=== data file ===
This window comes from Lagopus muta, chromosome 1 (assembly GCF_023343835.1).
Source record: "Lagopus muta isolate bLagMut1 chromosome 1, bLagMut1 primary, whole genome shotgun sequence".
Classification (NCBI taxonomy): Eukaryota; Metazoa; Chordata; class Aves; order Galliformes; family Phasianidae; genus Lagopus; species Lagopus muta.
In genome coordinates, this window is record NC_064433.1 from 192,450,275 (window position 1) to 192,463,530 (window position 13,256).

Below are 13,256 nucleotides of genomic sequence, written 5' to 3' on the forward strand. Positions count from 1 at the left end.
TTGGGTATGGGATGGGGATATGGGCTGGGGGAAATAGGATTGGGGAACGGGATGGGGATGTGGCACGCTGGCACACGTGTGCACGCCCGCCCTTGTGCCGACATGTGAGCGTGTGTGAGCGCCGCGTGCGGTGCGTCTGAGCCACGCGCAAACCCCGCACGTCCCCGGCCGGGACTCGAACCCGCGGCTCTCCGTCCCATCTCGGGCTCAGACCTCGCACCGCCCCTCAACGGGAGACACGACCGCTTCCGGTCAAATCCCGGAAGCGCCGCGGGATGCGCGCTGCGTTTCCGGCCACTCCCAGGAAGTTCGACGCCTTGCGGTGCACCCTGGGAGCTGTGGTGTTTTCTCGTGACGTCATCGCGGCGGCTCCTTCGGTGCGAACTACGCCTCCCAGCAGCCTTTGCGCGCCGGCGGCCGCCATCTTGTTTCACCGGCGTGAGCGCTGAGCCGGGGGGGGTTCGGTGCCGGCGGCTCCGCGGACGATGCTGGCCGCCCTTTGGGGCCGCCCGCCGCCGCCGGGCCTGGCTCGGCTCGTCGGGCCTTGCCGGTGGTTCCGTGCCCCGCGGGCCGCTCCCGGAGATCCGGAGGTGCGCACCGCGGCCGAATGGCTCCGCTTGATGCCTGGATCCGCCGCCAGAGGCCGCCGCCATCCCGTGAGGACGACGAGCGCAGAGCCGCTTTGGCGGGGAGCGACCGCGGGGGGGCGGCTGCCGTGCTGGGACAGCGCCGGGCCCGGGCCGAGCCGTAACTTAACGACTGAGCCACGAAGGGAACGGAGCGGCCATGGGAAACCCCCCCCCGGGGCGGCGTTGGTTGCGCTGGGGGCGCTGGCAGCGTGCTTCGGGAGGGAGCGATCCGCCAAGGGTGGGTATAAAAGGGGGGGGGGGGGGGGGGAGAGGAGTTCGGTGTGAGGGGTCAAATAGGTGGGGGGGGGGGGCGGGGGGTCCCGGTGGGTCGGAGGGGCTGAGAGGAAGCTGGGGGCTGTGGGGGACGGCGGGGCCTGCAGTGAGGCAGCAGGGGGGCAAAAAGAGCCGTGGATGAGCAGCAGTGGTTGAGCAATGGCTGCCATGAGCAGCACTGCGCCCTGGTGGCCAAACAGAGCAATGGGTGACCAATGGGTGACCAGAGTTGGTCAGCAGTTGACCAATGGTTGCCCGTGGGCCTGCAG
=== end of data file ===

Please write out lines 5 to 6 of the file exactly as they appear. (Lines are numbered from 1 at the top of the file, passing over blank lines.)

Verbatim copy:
Below are 13,256 nucleotides of genomic sequence, written 5' to 3' on the forward strand. Positions count from 1 at the left end.
TTGGGTATGGGATGGGGATATGGGCTGGGGGAAATAGGATTGGGGAACGGGATGGGGATGTGGCACGCTGGCACACGTGTGCACGCCCGCCCTTGTGCCGACATGTGAGCGTGTGTGAGCGCCGCGTGCGGTGCGTCTGAGCCACGCGCAAACCCCGCACGTCCCCGGCCGGGACTCGAACCCGCGGCTCTCCGTCCCATCTCGGGCTCAGACCTCGCACCGCCCCTCAACGGGAGACACGACCGCTTCCGGTCAAATCCCGGAAGCGCCGCGGGATGCGCGCTGCGTTTCCGGCCACTCCCAGGAAGTTCGACGCCTTGCGGTGCACCCTGGGAGCTGTGGTGTTTTCTCGTGACGTCATCGCGGCGGCTCCTTCGGTGCGAACTACGCCTCCCAGCAGCCTTTGCGCGCCGGCGGCCGCCATCTTGTTTCACCGGCGTGAGCGCTGAGCCGGGGGGGGTTCGGTGCCGGCGGCTCCGCGGACGATGCTGGCCGCCCTTTGGGGCCGCCCGCCGCCGCCGGGCCTGGCTCGGCTCGTCGGGCCTTGCCGGTGGTTCCGTGCCCCGCGGGCCGCTCCCGGAGATCCGGAGGTGCGCACCGCGGCCGAATGGCTCCGCTTGATGCCTGGATCCGCCGCCAGAGGCCGCCGCCATCCCGTGAGGACGACGAGCGCAGAGCCGCTTTGGCGGGGAGCGACCGCGGGGGGGCGGCTGCCGTGCTGGGACAGCGCCGGGCCCGGGCCGAGCCGTAACTTAACGACTGAGCCACGAAGGGAACGGAGCGGCCATGGGAAACCCCCCCCCGGGGCGGCGTTGGTTGCGCTGGGGGCGCTGGCAGCGTGCTTCGGGAGGGAGCGATCCGCCAAGGGTGGGTATAAAAGGGGGGGGGGGGGGGGGGAGAGGAGTTCGGTGTGAGGGGTCAAATAGGTGGGGGGGGGGGGCGGGGGGTCCCGGTGGGTCGGAGGGGCTGAGAGGAAGCTGGGGGCTGTGGGGGACGGCGGGGCCTGCAGTGAGGCAGCAGGGGGGCAAAAAGAGCCGTGGATGAGCAGCAGTGGTTGAGCAATGGCTGCCATGAGCAGCACTGCGCCCTGGTGGCCAAACAGAGCAATGGGTGACCAATGGGTGACCAGAGTTGGTCAGCAGTTGACCAATGGTTGCCCGTGGGCCTGCAG